The car got better as the season progressed. At Pomona on April 21, 1963, Bondurant placed Second behind Dick Guldstrand in another Sting Ray. On the April 26, he won the SCCA Regional event at Santa Barbara. On June 23, Bondurant beat Dick Guldstrand, Bill Sherwood and Danny Stephens in Sting Rays. On July 14, a fuel leak denied Bondurant a finish at the SCCA Regional Pomona meet.
As the season progressed, Joehnck employed increasingly drastic methods to make 614 more competitive. At one point he took a hole saw to the chassis, a modification that lopped off another 17 pounds.
Sting Ray 614 remained competitive among other production cars, but purpose-built race cars chipped away at its success. At the September 1 meet in Santa Barbara, Bondurant came Fourth. At Santa Barbara again on the 15th, Bondurant placed Second. Washburn entered the Sting Ray at the 1963 Riverside 200 with Bondurant as the driver of record but Bondurant ended up driving for Shelby American (the start of a very successful series of events for the company).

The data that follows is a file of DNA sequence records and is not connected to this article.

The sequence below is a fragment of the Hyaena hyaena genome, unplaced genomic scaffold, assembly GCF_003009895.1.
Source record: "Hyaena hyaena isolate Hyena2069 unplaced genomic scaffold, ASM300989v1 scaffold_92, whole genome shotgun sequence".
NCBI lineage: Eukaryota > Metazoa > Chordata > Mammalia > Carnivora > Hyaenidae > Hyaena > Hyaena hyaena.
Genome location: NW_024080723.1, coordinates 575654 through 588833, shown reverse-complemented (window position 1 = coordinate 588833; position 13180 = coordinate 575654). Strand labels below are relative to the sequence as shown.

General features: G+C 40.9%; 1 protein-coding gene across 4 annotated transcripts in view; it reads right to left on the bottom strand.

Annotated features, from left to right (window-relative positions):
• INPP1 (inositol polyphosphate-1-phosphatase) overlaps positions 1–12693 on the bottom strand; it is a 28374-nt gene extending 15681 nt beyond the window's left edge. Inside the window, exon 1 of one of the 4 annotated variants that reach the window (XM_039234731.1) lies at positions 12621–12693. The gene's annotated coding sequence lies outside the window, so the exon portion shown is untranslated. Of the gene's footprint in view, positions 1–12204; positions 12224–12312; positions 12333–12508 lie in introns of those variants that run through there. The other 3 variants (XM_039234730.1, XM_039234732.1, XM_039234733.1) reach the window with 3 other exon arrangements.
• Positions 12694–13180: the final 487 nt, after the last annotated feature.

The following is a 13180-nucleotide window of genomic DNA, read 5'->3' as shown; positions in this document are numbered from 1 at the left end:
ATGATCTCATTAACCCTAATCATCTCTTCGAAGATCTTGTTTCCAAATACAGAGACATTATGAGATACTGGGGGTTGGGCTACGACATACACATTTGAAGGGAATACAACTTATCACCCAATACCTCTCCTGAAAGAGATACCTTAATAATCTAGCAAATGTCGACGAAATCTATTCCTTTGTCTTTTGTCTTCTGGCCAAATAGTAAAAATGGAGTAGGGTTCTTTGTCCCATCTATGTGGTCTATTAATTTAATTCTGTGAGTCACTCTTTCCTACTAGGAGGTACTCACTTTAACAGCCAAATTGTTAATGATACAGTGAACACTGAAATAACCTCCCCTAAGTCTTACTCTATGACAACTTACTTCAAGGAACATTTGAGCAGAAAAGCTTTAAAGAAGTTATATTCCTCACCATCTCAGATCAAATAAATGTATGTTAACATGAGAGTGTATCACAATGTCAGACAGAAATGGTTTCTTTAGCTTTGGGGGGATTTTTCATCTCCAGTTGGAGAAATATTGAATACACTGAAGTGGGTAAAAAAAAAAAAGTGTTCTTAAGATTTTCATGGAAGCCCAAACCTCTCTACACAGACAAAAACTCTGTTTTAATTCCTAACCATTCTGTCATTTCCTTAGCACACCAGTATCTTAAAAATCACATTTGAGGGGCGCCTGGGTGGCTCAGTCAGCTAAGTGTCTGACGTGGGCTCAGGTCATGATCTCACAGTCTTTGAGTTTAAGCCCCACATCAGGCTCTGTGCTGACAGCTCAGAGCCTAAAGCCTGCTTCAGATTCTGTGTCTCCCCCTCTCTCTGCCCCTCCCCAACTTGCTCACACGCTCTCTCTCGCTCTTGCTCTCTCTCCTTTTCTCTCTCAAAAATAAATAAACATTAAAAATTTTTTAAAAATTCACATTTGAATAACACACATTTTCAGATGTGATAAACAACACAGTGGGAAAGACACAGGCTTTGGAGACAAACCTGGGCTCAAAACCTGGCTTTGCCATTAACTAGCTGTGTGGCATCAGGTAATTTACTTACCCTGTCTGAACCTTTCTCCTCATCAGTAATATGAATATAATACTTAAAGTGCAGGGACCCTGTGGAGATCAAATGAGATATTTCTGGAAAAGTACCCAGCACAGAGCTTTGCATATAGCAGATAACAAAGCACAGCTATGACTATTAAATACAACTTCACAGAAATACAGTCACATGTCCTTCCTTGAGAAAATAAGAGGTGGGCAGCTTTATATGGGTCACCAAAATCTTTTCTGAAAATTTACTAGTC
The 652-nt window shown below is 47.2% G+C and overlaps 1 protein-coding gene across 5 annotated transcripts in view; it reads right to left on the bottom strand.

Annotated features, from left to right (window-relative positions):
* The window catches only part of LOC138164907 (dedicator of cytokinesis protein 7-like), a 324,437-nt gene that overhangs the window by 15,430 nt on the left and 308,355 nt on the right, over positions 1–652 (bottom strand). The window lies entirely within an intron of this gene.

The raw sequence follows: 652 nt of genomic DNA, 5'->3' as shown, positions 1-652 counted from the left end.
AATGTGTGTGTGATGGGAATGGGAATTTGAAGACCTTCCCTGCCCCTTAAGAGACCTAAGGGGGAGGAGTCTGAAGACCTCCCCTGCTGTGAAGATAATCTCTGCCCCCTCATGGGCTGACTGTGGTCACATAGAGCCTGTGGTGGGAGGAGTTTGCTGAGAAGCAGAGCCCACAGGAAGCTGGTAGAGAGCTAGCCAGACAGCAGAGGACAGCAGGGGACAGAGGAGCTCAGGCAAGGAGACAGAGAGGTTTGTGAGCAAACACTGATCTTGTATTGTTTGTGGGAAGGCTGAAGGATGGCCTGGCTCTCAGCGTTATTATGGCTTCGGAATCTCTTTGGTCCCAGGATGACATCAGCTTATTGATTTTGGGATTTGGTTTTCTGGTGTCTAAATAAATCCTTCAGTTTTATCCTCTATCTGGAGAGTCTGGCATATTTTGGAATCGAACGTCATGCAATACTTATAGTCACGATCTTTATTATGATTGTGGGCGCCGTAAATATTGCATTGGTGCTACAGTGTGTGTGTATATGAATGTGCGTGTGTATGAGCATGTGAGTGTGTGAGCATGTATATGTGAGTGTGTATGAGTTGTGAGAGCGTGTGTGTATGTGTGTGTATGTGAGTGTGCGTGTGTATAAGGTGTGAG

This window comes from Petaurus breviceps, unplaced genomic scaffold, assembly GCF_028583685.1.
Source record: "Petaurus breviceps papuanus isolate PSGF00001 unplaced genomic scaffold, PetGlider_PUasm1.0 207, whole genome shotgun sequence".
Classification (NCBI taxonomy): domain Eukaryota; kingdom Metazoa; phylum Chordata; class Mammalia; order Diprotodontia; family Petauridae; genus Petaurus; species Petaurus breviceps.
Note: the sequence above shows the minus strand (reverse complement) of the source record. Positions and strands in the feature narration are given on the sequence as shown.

Number 614 returned to Santa Barbara on May 31, 1964, with longtime Corvette racer Tony Settember at the helm. He placed Third. On September 6, he returned and placed Second.
In 1965, attorney, historian and land-speed racer Mark Dees bought out Washburn and campaigned 614 with Bill Davis. On May 30, Settember placed Second in C-Modified and Third overall at Santa Barbara. Presumably this was Settember’s last time in the car as race records indicate Bill Davis as driver of record at Pomona on June 20. However, the lack of results there and Laguna Seca in May 1966, suggest interest in the car as a road racer had petered out.
But 614 wasn’t finished. Dees reconfigured the car to pursue a dream: entry into the 200-mph club. He had Joehnck prepare the car and went to Bonneville in 1967. They came close to joining.